Laguna de los Tres, 9.5 hours
The wind was gusting so loudly during the night that it woke me at 3 am and I couldn’t return to sleep. My lizard brain immediately clicked into survival mode and entertained the notion that perhaps we shouldn’t hike. Sure, today’s hike is thee signature hike in El Chalten and we came all this way to hike it, but BAD WEATHER. Thankfully, David—the king of “there’s no such thing as bad weather”—is here to keep me moving. We dutifully get going at the crack of dawn, step outside, and ohmygod, that’s some serious wind. But no worries, it’s just wind.
We get on the trail and aside from occasionally being blown off balance, it isn’t completely terrible, particularly in areas that are less exposed. About an hour or two into the hike, it begins to rain. At first, just a light occasional sprinkle, but as we plod along the trail, it gradually becomes more consistent. Nevertheless, we soldier on. Just when I’m starting to feel really cranky, David is ready with a well-timed “I think we’re doing awesome, what do you think?” I had to laugh.
Finally, we reach the last kilometer before our target viewpoint, which is marked by warning signs that clearly state that the trail is steep, rocky, and inadvisable if there is rain, snow, ice, or wind. We have two out of four. Again, the lizard brain kicks in and secretly wants to call it a day, but I don’t want to be the one that suggests it, so I ask David what he thinks. He replies “of course we’re going up.” The man is impervious to bad weather. To be fair, other hikers are going up, so it’s not like we’re alone in this decision. So, we embark upon the trail, which is 1500 ft of elevation gain squeezed into one kilometer on a rocky trail that is the worst we’ve seen in the area. We were told it would take an hour to climb, but that must have been measured in good weather. We slowly climb up and as we do, the rain gradually turns into little snow flakes, which then turns into a curtain of sleet blown sideways by the wind.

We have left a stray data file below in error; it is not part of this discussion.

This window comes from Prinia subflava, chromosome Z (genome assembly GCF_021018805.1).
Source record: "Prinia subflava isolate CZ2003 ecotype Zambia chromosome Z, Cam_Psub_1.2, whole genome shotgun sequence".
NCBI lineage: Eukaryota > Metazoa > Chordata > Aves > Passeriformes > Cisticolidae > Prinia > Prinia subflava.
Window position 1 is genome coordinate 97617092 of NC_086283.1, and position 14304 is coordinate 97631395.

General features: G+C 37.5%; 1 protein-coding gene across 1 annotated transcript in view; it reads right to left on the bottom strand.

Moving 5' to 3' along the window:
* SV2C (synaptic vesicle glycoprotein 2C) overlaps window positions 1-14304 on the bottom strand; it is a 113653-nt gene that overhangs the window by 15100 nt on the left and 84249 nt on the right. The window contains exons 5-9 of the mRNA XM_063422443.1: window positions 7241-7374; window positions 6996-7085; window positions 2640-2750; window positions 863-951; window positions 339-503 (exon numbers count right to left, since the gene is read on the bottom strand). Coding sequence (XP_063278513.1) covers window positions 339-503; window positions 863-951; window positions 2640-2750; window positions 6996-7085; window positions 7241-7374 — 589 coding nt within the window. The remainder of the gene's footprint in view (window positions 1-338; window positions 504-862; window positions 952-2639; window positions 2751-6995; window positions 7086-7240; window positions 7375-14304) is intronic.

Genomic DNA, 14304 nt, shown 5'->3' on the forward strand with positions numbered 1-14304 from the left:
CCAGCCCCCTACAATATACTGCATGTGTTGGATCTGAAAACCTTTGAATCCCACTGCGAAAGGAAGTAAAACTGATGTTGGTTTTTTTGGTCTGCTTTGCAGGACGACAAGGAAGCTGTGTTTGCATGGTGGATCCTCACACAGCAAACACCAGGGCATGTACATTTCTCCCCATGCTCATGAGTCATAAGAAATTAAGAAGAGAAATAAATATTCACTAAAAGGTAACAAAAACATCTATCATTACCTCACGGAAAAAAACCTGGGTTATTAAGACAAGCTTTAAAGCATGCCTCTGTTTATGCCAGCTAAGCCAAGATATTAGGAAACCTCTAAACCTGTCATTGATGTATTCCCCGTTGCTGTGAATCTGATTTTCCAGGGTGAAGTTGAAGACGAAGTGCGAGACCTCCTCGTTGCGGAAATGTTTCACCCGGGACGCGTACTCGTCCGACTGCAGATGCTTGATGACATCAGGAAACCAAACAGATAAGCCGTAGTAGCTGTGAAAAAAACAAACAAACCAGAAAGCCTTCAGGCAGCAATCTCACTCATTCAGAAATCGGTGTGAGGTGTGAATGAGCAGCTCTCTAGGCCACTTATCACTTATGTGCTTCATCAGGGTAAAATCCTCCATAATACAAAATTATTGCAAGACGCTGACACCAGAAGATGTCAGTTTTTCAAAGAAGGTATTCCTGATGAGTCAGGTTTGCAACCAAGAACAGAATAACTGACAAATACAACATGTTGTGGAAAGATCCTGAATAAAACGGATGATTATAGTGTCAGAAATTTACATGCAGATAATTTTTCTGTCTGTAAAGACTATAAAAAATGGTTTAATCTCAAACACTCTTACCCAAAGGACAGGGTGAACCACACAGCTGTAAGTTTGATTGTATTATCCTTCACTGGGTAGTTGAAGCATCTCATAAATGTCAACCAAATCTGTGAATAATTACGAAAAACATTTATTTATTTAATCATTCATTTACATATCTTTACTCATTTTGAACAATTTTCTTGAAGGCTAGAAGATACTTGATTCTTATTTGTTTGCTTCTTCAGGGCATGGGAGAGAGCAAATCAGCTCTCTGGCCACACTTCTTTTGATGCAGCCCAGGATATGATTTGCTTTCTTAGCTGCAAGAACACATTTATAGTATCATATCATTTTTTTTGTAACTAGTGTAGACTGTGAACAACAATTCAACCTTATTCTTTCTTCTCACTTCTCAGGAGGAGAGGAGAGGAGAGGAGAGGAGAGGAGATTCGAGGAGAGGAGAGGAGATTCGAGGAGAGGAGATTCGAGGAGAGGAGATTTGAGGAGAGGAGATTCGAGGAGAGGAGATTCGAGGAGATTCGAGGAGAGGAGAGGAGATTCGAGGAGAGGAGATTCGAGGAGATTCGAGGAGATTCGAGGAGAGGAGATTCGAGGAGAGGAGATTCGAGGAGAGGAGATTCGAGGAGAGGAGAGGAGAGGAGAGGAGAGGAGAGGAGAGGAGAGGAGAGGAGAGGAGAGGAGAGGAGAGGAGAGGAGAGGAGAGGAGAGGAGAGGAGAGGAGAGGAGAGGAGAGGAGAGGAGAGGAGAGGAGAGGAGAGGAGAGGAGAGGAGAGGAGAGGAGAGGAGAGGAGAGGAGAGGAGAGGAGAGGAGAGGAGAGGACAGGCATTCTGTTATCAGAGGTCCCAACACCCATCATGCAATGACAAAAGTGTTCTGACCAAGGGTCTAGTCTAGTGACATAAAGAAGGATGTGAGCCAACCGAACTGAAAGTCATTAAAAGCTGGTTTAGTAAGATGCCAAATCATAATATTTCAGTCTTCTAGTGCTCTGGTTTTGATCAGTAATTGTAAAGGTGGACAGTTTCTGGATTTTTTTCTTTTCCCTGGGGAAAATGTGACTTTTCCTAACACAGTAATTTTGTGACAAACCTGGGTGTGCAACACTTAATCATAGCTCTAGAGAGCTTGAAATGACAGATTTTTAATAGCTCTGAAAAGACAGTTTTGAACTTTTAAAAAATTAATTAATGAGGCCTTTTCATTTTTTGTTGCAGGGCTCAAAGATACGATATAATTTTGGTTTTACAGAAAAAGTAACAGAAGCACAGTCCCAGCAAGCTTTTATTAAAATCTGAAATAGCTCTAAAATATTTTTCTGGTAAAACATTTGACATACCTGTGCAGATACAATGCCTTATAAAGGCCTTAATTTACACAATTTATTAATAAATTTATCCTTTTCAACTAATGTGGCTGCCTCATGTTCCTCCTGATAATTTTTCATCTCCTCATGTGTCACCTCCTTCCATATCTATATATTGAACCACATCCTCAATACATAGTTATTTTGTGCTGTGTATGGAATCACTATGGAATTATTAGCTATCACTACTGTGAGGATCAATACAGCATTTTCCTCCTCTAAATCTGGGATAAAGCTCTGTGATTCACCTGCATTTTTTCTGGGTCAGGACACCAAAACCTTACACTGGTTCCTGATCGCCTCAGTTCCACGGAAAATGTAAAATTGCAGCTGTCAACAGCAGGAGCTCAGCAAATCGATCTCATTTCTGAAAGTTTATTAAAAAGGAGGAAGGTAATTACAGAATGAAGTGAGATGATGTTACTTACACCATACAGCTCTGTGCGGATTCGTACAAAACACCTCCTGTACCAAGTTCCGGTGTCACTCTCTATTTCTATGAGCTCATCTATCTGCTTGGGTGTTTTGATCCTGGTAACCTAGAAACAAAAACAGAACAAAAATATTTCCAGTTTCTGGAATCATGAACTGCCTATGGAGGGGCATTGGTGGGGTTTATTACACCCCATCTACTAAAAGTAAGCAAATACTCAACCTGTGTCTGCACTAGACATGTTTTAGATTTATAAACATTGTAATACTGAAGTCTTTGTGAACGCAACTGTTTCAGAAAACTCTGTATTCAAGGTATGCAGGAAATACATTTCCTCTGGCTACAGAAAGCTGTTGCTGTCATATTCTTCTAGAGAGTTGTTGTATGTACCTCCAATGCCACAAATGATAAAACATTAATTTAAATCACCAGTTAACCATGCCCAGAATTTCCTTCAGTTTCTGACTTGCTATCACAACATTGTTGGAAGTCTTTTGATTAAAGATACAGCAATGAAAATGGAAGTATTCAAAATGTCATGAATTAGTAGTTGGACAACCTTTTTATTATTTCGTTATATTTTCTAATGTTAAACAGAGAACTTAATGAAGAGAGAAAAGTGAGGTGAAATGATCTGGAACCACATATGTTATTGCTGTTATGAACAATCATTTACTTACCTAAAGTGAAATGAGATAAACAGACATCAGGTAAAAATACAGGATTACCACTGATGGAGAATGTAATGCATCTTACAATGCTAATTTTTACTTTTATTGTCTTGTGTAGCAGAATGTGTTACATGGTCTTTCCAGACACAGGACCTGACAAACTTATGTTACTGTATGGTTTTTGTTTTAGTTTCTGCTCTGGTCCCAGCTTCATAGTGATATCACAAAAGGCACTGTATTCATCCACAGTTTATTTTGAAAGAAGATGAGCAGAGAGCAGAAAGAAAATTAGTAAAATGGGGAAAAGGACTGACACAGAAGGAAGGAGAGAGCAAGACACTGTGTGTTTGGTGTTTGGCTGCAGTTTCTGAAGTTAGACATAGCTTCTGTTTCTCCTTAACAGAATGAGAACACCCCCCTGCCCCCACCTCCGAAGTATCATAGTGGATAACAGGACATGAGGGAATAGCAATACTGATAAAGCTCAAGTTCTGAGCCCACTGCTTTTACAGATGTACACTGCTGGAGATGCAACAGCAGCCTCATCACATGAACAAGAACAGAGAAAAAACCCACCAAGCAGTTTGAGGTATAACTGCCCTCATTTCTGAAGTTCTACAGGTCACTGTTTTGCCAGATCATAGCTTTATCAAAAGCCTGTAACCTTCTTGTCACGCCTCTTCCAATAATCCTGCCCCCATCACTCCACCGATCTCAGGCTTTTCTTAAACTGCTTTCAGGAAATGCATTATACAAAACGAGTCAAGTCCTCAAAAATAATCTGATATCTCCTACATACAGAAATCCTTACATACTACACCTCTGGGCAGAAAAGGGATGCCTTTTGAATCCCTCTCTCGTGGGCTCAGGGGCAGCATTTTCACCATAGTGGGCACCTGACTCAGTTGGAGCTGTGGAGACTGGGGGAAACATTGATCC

By the time we get to the high point of the trek, the sleet is blowing so hard that it’s stinging my face. Our photo opportunity—which is supposed to be Fitz Roy towering above a glacial lake that reflects the massif upon its still, blue waters—is obscured by snow and clouds. All we can do is take shelter behind a massive boulder to eat a quick lunch, take a few pictures, then begin our descent. Naturally, the way down is harder than the up, but at least the sleet begins to transition back into rain. As we make our way back to civilization, the precipitation slowly dissipates even as the wind gains in strength (at one point gusting so hard that we were forced into a crouch because it was impossible to walk against it). However, eventually the clouds broke, giving us a taste of the blue sky and the sun upon our faces. Incredibly, I had to apply sunblock in the last two hours of our hike. It’s true what the locals say: if you haven’t experienced all four seasons in a day in Patagonia, then you really haven’t experienced Patagonia.
Next stop: Ushuaia